and, were she more of a natural born liar -- she might be happier and won
her day long since by this time. But that's just where the shoe pinches,
Sahib. She is too truthful, too outspoken, too incapable of dissimulation:
and now she is being daily crucified for it. Try not to be hasty, respected
Sir. The world was not made in a day; nor has the tail of the yak developed
in one year. Let evolution take its course naturally -- lest we make it
deviate and produce monsters by presuming to guide it. "

To mislead is to me the same as allowing a lie, since 'mislead' has
'deceive' as a synonym.

This every scholar now knows. The able lectures of Mr. G. Massey alone are
sufficient in themselves to convince any fair-minded Christian that to
accept the dead-letter of the Bible is equivalent to falling into a grosser
error and superstition than any hitherto evolved by the brain of the savage
South Sea Islander."
(The Secret Doctrine vol 1., p. 305)

Ordinary scholars do not use the Seven Keys and wisdom.


Certain Theosophical emotional emailers seems to forget the following
very important statements by Blavatsky in her article "LODGES OF MAGIC" written october 1888.

A few excerpts:
"The real names of Master Adepts and Occult Schools are never, under any circumstances, revealed to the profane; and the names of the personages who have been talked about in connection with modem Theosophy, are in the possession only of the two chief founders of the Theosophical Society."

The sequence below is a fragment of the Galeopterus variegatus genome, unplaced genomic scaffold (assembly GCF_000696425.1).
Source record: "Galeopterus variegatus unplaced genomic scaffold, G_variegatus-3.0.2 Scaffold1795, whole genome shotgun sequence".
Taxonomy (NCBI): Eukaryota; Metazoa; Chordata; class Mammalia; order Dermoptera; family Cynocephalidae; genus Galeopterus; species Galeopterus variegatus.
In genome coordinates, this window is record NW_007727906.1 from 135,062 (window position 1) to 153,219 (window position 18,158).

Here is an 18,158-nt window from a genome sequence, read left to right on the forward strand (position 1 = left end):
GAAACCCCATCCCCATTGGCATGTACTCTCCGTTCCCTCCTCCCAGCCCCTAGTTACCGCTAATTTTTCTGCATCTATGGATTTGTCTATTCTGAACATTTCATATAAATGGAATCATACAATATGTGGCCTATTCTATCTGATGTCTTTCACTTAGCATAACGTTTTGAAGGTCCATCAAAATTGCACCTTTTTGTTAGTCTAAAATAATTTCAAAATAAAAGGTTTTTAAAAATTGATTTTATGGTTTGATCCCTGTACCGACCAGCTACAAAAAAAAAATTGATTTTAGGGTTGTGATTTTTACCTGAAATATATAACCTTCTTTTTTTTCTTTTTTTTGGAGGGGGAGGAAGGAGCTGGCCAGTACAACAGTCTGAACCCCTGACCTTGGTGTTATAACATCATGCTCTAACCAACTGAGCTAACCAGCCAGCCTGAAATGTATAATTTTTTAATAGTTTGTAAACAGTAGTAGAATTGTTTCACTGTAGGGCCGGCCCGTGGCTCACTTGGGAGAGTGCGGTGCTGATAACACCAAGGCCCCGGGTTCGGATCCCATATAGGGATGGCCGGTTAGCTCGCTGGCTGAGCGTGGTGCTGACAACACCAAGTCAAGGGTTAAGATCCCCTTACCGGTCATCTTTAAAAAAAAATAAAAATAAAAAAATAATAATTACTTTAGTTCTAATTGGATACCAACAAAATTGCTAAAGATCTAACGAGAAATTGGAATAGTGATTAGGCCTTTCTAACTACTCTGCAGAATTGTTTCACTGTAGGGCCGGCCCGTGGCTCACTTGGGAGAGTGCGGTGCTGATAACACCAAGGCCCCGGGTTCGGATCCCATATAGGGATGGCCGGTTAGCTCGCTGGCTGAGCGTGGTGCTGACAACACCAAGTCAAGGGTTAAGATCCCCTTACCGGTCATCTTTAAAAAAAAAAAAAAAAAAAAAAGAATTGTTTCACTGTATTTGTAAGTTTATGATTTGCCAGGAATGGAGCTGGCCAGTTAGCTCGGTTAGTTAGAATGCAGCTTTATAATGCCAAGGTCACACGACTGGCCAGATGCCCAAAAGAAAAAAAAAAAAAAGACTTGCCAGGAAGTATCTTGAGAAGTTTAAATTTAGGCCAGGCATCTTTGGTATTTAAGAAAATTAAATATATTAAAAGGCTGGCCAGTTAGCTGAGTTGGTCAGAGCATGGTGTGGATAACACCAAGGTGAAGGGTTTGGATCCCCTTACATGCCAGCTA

... and also ...

"The whole difficulty springs from the common tendency to draw conclusions from insufficient premises, and play the oracle before ridding oneself of that most stupefying of all psychic anæsthetics--IGNORANCE. "


M. Sufilight

----- Original Message ----- From: "Bill Meredith" <>
To: <>
Sent: Saturday, February 18, 2006 2:44 PM
Subject: Re: Theos-World Does HPB support scholars and Masters Revealed ?

2 entries found for scholar.
schol·ar Audio pronunciation of "scholar" ( P ) Pronunciation Key (sklr)

1. A learned person.
2. A specialist in a given branch of knowledge: a classical
2. One who attends school or studies with a teacher; a student.
3. A student who holds or has held a particular scholarship.

[Middle English scoler, from Old French escoler, and from Old English
scolere both from Medieval Latin scholris, from Late Latin, of a school,
from Latin scola, schola, school. See school1.]

[Download Now or Buy the Book]
Source: The American Heritage® Dictionary of the English Language,
Fourth Edition
Copyright © 2000 by Houghton Mifflin Company.